The body was prepared and taken out this
afternoon to Culbertson Place for Inter
ment, in accordance with a request made
by him.
Among the witnesses of tbe hsnglng was
A. F. Puck of Sioux City, brother of one
of the murdered men.
Makes Written Confession.
Ernest Loveswar made a written con
fession which is now In tbe hands of the
Sturgls Record, acknowledging bis guilt as
8TURGIS. B. D.. SeDt. 17. 1902.-I am
going to write Juet what 1 have done on
the loth of June, Ii2. I will tell you J-ist
the truth of it. Well. I had a auarrel with
Cwttrander about three times before that.
ar.d tindly I arot into it. And I will tell
wnat i had a auarrel with htm over, it
was about a girl, and I never can tell you
who the girl is. You have to find that
out by yourself. Ostrander was trying to
take the girl away from me and he, rind
ing out that he couldn't do it, and than he
turn around and wanted to tight, tin I
told him that I don't want to fight over
a girl and be says that he will kill me
if I don't be carefull.
Than I said I'll riant with run or a
knife any- wy he wants and Puck--told
me to not to do anything with him. So at
that time we didn't do anything. I try to
get Ostrander out alone, so I can do some
bi-slnesa with him, but 1 couldn't do It.
I had my mind made up that he either
kill me or 1 kill him. What hurts me so
bad Is I ain't got anything against Purk.
wnen 1 nave snot both of them I light
a maehe and see them and I begin to feel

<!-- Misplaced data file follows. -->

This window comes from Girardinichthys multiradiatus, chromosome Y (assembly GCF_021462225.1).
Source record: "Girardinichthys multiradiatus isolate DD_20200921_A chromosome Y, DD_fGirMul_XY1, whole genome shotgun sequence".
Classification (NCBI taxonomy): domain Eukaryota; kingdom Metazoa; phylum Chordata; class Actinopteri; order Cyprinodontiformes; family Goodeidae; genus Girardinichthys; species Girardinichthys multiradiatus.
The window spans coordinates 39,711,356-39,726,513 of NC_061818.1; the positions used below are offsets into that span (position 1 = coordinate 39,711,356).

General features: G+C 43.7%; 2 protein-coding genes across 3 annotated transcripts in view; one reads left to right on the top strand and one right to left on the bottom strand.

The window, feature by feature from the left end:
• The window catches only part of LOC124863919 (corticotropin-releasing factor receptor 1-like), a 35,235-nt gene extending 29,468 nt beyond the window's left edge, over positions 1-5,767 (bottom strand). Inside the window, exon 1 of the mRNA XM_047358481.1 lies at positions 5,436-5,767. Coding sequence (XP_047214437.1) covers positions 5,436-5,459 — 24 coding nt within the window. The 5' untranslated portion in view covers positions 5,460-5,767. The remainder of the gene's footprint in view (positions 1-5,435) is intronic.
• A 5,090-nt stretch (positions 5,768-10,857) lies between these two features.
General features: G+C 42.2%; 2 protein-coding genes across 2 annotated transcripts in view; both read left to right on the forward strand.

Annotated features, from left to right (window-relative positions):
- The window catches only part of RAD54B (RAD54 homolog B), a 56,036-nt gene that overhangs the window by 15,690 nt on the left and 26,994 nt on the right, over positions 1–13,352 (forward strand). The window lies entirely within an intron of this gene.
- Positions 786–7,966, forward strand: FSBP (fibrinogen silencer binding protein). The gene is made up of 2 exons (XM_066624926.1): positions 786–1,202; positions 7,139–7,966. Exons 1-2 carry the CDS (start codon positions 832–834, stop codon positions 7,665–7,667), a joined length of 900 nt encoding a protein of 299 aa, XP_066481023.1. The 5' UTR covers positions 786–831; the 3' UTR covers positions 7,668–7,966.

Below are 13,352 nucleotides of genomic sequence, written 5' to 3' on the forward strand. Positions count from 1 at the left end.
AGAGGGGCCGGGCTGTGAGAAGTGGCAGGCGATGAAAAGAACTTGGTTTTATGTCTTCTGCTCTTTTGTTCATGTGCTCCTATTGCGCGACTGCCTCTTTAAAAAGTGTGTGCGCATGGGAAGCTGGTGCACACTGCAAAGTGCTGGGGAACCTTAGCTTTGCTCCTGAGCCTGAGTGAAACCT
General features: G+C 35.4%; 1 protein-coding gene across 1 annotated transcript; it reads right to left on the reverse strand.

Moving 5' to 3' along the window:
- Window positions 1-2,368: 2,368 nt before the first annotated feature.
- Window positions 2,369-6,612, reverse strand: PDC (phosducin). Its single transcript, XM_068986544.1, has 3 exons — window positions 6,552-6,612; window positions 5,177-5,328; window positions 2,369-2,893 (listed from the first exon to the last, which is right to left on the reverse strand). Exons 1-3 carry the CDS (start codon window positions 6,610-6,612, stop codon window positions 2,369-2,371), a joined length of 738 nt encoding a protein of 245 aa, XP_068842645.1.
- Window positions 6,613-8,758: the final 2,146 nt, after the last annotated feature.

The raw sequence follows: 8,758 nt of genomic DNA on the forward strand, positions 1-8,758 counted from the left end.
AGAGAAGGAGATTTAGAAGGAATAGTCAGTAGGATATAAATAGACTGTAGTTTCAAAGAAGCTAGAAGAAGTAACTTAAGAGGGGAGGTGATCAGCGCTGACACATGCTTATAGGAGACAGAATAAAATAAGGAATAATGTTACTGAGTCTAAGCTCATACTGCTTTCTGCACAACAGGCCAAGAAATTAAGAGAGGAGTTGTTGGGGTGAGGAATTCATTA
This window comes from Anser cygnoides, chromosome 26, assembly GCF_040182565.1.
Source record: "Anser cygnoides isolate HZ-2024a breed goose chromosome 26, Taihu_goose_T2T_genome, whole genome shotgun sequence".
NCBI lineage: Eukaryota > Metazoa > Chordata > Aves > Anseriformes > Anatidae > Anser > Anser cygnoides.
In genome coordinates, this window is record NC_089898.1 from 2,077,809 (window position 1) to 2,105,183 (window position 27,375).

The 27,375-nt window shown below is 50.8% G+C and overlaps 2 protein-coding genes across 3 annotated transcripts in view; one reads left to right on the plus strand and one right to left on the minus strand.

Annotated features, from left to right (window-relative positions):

bad, but 1 couldn't help, it was to late.
I did not mean to hurt Puck. He Is the
one told me to stay all night, and so 1
did. I will sny right now that I didn't
had a thing against Puck, but Ostrander
is the man that I mean to kill. I've shot
Ostrander with my gun and Puck with
his gun, but I don't know if Puck's gun Ik
loaded or not, but I know my gun was
loaded, and I used that on Omrander and
1 always wish that Pucks gun wasn't
loaded. And another thing, they wasn't
nobody there at that time but Ostrander,
Puck and myself. I never took no rirafs
either. I don't know nothing about them.
I didn't have time to look around, and
never open that trunk. I didn't take any
thing out of there but the gun and noth
ing else, and I never hit Puck with the
ax either, but I hit Ostrander with the ax.
isow i guess you people will know it all.
J feel Just as bad as some of you people
ww. nwn fiui ib mi. i inswer nor and
return no more. ERNEST LOVESWAR.
Story of the Crime.
The story of the crime for which Loves
war today suffered the death penalty Is an
Interesting one. Tbe double murder was
committed on Tuesday night, June 10, last,
but was not discovered until the evening of
the next day. Wednesday evening, June 11,
Frank Horlocker and John Tlmmons, cow
boys employed on a neighboring ranch, rode
over to the Puck ranch, which is situated
on White Owl creek, in tbe extreme west
ern part of the state, in the heart of tbe
great cattle raising region north of the
Black Hills, to aid Puck and Ostrander at
some task.
The ranch was deserted, but Horlocker
and Tlmmons, knowing the hospitality of
the region, entered the cabin. It was de
serted. A mound under the bed clothes in
the bunk attracted their attention, and
Horlocker turned down the sheets, to find
bis young friends cold in death.
A bullet hole was in each head, and both
skulls were bruUed and fractured, appar
enUr by heavy blows. A search of the
cabin revealed everything intact, except
Puck'a revolver, which usually hung upon
the wall, and a quantity of ammunition.
The two cowboys at once rode to Sturgls
and gave the alarm. In a remarkably brief
time a sheriff's posse was on the spot snd
bloodhounds were secured to trail the mur
derer or murderers. There was no appar
ent motive for the crime, and for a time
it puzzled all.
Puck and Ostrander had alwaya been on
the best of terms with all tbe ranchmen
and cowboys In tbe region. At first it was
supposed to have been the, work of cattle
'rustlers, but no evidence was found to
prove tbe existence ol any "rustling" in
the vicinity.
Womaa'a Letter First Cine.